We have been blessed with an abundance of dandelions this year! A bumper crop! We decided that picking all of them, pulling them all up, spraying with an harmful chemical ::shudder::, or closing our eyes and hoping they'll go away were not viable options we decided to eat them. A couple years ago I stumbled upon a blogger that had made some, so I thought hey, why not? I fired off an email asking how and this is what I did.
The kids and I picked a whole mess of these little beauties.
Then took some time to "run through the wishers" as Andrew calls them.
So after the running was done, I brought them inside and started making jelly. All you use is the blossom (yellow) part so just cut that off. And place those in the bowl.
Discard or rather compost these, you don't need them, they've done their job, they no longer serve a purpose.
Continue cutting the blossoms off until you have the correct amount.
place them in your pot, add water and boil.
Then you get this really beautiful, sunny, yellow liquid to which you add sugar and pectin.
And you end up with a product like this! Now you may be asking what does it taste like?! Well, it's actually very good! Light, crisp and slightly honey like. Try it sometime you'll like it!
We also have a bumper crop of these and I actually love these, so does Andrew - to eat! Sometime ago he and I were discussing why the animals think grass tastes good and I mentioned to him that there were lots of things that were good to eat in the wild (and lots that are poisonous so it's better the check it out first...) and mentioned for example violets. He picked some, tried them and loves eating them in the spring "as a snack." So when I stumbled across a way to make jelly out of those as well I knew I'd have to at least try it! So we did! (Ron's now thinking "Why are you encouraging the weirdness?!!") Here's what we did!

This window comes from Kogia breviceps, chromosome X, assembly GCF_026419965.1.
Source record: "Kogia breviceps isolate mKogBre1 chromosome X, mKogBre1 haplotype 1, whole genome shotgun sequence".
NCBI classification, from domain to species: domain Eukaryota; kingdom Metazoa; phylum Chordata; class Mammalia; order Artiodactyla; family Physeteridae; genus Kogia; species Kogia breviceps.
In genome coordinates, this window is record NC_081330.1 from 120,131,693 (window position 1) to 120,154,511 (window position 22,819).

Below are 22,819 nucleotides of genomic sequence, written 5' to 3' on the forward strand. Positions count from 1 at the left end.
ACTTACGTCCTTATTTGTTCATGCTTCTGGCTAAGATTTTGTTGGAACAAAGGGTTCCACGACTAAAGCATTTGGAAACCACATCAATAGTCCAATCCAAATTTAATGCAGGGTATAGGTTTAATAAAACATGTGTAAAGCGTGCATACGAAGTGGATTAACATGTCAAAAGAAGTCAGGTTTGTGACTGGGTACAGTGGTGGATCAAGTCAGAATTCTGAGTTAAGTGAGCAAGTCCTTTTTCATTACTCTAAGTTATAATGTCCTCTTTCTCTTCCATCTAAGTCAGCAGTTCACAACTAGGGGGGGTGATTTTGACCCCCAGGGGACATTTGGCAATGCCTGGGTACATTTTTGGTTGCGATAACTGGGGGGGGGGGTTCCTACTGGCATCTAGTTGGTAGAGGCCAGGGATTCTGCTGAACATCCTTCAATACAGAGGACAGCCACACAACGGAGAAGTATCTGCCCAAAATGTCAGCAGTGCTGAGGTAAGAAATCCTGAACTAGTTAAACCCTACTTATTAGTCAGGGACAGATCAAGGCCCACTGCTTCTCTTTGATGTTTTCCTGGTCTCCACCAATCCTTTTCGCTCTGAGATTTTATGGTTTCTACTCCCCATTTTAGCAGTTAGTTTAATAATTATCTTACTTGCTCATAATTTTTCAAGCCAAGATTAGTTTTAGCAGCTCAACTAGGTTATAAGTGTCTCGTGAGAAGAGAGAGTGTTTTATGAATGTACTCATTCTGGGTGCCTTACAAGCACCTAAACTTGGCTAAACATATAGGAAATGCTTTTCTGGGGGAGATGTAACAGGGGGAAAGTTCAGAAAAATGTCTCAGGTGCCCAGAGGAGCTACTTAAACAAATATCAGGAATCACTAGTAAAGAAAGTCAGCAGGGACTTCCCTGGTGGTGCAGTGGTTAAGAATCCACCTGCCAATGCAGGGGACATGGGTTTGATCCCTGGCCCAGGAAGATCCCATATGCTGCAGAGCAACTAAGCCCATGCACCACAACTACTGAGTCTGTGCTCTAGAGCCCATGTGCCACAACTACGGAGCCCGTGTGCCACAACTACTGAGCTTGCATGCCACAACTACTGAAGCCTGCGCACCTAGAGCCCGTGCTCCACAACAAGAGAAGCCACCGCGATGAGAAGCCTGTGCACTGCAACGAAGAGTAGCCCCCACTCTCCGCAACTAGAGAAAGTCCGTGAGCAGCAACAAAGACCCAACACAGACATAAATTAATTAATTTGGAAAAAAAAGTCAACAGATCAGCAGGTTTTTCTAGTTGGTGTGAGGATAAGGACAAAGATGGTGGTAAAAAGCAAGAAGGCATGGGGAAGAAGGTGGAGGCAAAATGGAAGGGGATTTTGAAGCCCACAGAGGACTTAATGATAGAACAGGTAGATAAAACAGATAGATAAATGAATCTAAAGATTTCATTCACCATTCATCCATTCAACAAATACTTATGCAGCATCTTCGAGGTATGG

While finishing up the dandelion jelly I sent the kids out to pick a whole pile of violets. Washed them off, drained them and set them in a stainless steel bowl and poured boiling water on them and set them aside for a couple hours and stirred them occasionally.
Can you see the emerald green water? Don't worry, this is normal. Carry on!
After a few hours of steeping drain the violets obviously reserving the water and put it in the pot to cook. Add lemon juice and watch what happens....
Viola'!!! Violet (colored) violet jelly!
Then you add your sugar and pectin, cook it, jar it, seal it and then you have violet jelly!
I used evaporated cane juice, not the refined white sugar the recipe called for so it's a slightly darker color than if I'd used that, but Andrew is thrilled.